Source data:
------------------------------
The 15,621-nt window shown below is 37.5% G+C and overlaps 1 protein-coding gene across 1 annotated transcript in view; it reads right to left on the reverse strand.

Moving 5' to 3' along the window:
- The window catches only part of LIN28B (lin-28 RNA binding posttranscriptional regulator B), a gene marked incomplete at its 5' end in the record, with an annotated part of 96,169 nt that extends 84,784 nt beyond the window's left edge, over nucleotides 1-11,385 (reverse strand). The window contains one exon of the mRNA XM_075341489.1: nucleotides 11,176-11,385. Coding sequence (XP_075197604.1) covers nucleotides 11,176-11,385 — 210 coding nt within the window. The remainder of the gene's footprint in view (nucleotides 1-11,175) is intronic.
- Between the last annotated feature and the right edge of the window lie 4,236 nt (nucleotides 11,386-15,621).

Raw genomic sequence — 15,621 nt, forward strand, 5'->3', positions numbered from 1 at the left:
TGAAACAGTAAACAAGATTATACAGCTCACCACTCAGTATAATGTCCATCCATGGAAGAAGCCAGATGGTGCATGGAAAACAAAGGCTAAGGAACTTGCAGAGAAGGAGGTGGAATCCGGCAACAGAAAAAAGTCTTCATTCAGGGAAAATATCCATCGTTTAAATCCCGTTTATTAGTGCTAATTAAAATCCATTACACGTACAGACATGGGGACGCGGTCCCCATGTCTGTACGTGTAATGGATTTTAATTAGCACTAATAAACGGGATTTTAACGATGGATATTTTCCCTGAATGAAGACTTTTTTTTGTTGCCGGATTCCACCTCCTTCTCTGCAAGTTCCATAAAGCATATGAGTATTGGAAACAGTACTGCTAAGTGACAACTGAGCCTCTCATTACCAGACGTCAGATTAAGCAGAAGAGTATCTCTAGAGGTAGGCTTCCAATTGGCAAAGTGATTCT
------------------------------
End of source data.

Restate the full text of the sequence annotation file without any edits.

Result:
The 15,621-nt window shown below is 37.5% G+C and overlaps 1 protein-coding gene across 1 annotated transcript in view; it reads right to left on the reverse strand.

Moving 5' to 3' along the window:
- The window catches only part of LIN28B (lin-28 RNA binding posttranscriptional regulator B), a gene marked incomplete at its 5' end in the record, with an annotated part of 96,169 nt that extends 84,784 nt beyond the window's left edge, over nucleotides 1-11,385 (reverse strand). The window contains one exon of the mRNA XM_075341489.1: nucleotides 11,176-11,385. Coding sequence (XP_075197604.1) covers nucleotides 11,176-11,385 — 210 coding nt within the window. The remainder of the gene's footprint in view (nucleotides 1-11,175) is intronic.
- Between the last annotated feature and the right edge of the window lie 4,236 nt (nucleotides 11,386-15,621).

Raw genomic sequence — 15,621 nt, forward strand, 5'->3', positions numbered from 1 at the left:
TGAAACAGTAAACAAGATTATACAGCTCACCACTCAGTATAATGTCCATCCATGGAAGAAGCCAGATGGTGCATGGAAAACAAAGGCTAAGGAACTTGCAGAGAAGGAGGTGGAATCCGGCAACAGAAAAAAGTCTTCATTCAGGGAAAATATCCATCGTTTAAATCCCGTTTATTAGTGCTAATTAAAATCCATTACACGTACAGACATGGGGACGCGGTCCCCATGTCTGTACGTGTAATGGATTTTAATTAGCACTAATAAACGGGATTTTAACGATGGATATTTTCCCTGAATGAAGACTTTTTTTTGTTGCCGGATTCCACCTCCTTCTCTGCAAGTTCCATAAAGCATATGAGTATTGGAAACAGTACTGCTAAGTGACAACTGAGCCTCTCATTACCAGACGTCAGATTAAGCAGAAGAGTATCTCTAGAGGTAGGCTTCCAATTGGCAAAGTGATTCT